Poetry Explorer- Classic Contemporary Poetry, HIS LAST STAGE, by JOHN PHILIP BURKE



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HIS LAST STAGE, by            
First Line: With steps that were limping and slow
Last Line: The only ones there for his sake.
Alternate Author Name(s): B., J. P.
Subject(s): Death; Desolation; Dead, The


WITH steps that were limping and slow,
With feet that were weary and sore,
A sundowner tramped with a sundowner's swag
On his back and a billy before—
Tramp, tramp, tramp,
From the dawn till the shadows of night
Crept out from the trees, like a thief from his camp,
And never a station in sight.

His visage was wrinkled and sad,
His rig-out more spicy than neat,
A Condamine toga enveloped his pelt,
And greenhide enveloped his feet—
Drag, drag, drag,
Over miles that were dusty and drear,
He revelled in visions of limitless scrag,
And bottomless pewters of beer.

His dog toddled on by his side,
He was wall-eyed and mangy and old,
His voice, shrill and cracked, had been broken at "graft",
In yelping the sheep to the fold—
Jog, jog, jog,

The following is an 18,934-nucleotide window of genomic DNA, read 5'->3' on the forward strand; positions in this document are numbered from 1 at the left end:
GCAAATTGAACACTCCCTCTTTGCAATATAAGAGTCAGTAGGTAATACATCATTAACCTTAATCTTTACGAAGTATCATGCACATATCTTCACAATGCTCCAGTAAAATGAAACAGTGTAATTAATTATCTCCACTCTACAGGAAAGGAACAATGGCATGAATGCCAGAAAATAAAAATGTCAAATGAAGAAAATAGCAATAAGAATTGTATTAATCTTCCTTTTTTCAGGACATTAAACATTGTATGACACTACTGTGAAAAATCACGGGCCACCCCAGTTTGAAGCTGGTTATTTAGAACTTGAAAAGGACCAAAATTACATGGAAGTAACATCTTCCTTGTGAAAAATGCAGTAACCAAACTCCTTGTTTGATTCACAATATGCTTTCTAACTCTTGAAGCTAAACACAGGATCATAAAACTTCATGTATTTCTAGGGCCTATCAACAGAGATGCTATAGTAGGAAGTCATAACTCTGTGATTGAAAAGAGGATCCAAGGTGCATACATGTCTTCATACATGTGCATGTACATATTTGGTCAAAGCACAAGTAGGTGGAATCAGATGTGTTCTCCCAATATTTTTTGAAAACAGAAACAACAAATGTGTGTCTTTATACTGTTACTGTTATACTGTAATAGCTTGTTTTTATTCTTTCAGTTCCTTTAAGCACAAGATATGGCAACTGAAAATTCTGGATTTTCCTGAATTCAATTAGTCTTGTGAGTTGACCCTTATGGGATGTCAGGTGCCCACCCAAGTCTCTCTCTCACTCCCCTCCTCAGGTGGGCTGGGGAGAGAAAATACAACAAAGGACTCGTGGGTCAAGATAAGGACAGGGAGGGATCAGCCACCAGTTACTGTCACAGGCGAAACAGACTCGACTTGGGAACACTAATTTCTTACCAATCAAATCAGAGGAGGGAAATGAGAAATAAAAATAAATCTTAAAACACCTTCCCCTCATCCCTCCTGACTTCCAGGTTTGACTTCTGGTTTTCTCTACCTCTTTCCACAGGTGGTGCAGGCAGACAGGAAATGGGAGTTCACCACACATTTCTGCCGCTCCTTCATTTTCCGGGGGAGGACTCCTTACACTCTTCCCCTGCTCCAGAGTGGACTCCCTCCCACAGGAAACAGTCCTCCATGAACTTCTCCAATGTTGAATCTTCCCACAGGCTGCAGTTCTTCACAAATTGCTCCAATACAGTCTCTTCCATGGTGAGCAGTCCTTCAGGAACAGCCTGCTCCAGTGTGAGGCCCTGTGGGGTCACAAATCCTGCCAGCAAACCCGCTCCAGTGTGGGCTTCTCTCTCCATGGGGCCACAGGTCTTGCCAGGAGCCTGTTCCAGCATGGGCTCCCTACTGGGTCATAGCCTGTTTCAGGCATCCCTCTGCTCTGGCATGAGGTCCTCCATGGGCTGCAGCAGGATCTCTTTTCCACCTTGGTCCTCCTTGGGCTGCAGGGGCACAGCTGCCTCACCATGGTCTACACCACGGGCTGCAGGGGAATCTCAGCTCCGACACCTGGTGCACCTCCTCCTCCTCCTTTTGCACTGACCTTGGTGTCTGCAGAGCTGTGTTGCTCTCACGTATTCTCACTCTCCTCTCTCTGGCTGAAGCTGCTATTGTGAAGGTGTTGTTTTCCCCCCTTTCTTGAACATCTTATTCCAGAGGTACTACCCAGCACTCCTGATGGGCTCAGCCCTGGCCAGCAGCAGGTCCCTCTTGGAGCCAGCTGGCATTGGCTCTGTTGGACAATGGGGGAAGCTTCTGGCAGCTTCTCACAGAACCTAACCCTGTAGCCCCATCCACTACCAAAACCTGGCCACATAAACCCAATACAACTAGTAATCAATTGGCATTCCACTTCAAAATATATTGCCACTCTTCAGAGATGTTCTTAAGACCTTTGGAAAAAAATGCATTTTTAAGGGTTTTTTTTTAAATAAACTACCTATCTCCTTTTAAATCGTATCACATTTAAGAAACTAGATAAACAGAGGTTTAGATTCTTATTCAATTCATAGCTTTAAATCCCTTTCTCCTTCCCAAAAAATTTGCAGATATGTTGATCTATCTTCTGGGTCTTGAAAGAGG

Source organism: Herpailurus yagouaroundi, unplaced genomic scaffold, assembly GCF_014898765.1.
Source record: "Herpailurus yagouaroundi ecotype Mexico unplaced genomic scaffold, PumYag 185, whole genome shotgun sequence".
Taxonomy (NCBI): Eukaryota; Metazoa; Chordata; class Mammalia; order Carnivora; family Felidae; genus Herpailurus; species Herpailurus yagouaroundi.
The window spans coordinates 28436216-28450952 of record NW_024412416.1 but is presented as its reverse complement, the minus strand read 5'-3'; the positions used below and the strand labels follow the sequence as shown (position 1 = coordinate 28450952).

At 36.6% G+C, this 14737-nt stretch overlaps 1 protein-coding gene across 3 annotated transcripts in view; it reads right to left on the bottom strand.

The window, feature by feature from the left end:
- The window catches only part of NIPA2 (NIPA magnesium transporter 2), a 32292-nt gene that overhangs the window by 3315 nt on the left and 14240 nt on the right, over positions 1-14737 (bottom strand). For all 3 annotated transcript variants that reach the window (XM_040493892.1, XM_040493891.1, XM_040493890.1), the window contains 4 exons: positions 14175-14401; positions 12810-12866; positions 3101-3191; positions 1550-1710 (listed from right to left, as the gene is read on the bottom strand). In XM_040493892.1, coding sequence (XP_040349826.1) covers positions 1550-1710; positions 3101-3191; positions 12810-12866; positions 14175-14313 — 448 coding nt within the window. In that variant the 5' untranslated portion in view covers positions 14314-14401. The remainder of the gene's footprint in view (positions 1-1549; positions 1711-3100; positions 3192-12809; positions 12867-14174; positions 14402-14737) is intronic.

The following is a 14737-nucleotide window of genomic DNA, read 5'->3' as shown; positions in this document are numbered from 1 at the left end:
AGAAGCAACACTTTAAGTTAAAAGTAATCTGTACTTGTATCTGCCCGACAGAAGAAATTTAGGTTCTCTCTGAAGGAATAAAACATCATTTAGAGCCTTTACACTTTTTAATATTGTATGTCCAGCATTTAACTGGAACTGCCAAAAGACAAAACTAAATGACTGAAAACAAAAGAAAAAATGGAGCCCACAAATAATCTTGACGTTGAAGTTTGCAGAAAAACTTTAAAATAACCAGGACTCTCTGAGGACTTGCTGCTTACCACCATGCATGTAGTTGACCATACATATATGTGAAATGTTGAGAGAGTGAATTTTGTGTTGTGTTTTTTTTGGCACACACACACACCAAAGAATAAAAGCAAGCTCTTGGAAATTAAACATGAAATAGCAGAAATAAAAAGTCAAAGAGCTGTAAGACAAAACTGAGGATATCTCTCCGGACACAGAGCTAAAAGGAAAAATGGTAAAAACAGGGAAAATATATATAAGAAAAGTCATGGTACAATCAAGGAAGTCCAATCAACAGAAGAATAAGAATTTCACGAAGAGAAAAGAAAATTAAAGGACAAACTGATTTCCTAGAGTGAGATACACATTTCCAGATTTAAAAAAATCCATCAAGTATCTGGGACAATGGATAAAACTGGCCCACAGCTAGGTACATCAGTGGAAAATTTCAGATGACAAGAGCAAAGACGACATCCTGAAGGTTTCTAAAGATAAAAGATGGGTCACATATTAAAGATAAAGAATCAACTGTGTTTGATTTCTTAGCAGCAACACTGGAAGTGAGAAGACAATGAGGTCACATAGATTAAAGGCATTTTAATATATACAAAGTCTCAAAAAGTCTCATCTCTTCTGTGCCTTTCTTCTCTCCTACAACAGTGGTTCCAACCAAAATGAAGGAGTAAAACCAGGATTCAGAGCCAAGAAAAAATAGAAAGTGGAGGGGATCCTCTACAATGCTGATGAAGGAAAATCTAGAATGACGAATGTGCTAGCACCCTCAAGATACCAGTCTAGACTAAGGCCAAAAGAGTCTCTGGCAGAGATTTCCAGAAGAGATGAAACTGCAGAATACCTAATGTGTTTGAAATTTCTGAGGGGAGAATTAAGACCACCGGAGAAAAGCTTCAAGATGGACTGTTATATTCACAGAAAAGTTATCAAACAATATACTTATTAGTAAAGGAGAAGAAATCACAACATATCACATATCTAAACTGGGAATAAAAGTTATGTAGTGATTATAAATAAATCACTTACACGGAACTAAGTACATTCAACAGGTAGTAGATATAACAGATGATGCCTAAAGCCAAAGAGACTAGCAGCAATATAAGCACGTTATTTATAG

With his load on the sundowner's course,
For sharers in labour were master and dog,
And sharers in damper and "horse".

The hair of his head stood erect,
In a manner peculiar and grim,
Through the top, where his cadie had parted its crown,
And his "flappers" supported the rim—
Creep, creep, creep,
The dead-beat and dog on the track,
Over gullies and hills, that were rugged and steep;
Through the night, that was bitter and black.

His old brain grew puzzled and queer,
Then he stopped for a moment or two
And fell on his knees at the side of his swag
And rummaged the kit through and through—
Slip, curse, lurch;
His hand in each corner was thrust,
A shivering hand in a desperate search
For a plug hidden there, or a crust.

But, ah! now his eye brightens up!
And he places his ear to the ground,
For plainly there comes through the storm of the night
A bullock-bell's echoing sound—
On, on, on,
Still he rushes and tumbles ahead,
But winds are now hushed, and the hunger is gone,
And snugly he coils in his bed....

His bed at the foot of a cliff,
Where the rocks jutted down to the creek;
How often he'd sat here, and yelled to his dog,
For a crown and his tucker a week—
Caw, caw, caw,
Sang watchers attending his wake,
For crows were to him, as to hundreds before,
The only ones there for his sake.





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